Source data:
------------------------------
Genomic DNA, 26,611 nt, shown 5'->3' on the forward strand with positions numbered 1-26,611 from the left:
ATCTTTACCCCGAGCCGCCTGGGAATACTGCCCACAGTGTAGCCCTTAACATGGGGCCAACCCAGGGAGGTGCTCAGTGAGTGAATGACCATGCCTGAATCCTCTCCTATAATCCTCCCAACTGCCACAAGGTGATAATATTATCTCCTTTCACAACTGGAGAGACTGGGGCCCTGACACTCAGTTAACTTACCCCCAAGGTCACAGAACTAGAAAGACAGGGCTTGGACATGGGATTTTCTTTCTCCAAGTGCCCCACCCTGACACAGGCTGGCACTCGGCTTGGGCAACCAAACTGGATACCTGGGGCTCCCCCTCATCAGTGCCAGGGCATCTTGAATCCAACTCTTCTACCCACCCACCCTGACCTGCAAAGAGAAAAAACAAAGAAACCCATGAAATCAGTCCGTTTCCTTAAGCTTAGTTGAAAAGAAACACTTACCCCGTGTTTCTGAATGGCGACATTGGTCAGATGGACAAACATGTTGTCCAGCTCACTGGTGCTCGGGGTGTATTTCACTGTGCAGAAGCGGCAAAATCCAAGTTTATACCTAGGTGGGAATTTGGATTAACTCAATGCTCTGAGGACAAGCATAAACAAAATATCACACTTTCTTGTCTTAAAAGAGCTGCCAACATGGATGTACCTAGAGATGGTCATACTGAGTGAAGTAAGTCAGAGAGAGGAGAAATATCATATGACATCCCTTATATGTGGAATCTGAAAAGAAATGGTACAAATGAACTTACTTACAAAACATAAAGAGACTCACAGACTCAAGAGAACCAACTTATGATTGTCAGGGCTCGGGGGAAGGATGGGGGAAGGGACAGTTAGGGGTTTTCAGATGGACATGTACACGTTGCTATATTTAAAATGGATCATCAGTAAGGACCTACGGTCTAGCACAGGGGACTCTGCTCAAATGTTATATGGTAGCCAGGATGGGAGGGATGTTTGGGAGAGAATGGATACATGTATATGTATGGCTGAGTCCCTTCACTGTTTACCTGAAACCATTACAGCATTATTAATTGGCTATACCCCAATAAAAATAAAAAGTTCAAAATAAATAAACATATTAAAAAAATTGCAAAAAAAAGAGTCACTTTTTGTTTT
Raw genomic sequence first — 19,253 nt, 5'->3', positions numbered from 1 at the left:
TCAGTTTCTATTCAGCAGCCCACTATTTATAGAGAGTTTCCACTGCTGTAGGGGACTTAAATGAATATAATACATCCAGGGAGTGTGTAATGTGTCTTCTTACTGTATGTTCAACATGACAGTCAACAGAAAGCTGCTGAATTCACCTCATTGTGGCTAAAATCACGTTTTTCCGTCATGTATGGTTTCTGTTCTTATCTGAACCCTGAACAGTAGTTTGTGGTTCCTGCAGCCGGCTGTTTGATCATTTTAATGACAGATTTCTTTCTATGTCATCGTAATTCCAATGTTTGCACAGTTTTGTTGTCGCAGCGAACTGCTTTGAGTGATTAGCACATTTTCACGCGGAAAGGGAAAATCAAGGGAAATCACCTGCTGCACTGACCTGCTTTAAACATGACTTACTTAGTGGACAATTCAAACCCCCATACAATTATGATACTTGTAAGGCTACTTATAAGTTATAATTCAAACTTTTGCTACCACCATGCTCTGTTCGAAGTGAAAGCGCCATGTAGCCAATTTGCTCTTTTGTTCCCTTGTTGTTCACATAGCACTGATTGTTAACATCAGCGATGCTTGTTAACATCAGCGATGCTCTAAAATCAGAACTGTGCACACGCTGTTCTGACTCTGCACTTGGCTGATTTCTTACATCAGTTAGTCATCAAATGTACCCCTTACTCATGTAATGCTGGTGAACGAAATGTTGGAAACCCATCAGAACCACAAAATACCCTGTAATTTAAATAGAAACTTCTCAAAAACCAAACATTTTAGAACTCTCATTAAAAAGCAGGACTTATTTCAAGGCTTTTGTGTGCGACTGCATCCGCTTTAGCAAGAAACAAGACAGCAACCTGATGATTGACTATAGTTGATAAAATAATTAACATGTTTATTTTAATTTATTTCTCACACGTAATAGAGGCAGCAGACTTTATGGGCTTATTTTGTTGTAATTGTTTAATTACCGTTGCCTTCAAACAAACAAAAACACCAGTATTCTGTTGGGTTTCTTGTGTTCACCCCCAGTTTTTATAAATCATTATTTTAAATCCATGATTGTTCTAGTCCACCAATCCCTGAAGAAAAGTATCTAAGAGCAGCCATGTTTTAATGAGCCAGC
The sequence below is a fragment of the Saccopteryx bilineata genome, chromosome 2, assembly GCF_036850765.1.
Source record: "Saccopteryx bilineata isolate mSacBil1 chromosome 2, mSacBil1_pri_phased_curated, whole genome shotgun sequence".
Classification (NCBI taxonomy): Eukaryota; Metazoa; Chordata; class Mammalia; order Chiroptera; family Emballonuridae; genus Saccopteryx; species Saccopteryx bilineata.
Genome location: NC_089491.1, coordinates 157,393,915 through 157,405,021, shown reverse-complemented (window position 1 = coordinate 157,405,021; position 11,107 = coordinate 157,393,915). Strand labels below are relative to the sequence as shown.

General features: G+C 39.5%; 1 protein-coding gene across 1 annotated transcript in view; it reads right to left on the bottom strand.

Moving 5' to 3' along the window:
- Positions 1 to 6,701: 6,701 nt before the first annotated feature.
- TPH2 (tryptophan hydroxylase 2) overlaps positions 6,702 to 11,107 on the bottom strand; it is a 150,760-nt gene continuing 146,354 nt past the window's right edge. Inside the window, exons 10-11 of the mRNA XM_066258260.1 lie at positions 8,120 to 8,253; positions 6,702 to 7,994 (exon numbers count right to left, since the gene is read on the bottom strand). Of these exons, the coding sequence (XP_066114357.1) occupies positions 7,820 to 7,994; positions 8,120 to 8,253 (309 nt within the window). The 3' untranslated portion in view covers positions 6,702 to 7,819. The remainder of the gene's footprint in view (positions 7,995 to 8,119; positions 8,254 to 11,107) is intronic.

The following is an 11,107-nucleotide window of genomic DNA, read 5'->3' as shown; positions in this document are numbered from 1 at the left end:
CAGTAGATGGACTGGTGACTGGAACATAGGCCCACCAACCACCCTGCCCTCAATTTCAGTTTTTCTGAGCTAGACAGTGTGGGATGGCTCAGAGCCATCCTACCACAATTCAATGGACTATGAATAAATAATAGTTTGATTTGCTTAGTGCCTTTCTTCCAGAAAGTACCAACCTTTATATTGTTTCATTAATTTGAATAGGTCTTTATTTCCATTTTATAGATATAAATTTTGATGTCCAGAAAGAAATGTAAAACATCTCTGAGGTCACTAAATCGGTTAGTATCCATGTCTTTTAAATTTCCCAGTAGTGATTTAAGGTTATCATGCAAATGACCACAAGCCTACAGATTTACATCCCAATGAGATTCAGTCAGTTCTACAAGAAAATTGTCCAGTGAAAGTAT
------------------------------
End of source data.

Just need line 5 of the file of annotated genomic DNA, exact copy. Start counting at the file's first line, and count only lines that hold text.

The sequence below is a fragment of the Saccopteryx bilineata genome, chromosome 2, assembly GCF_036850765.1.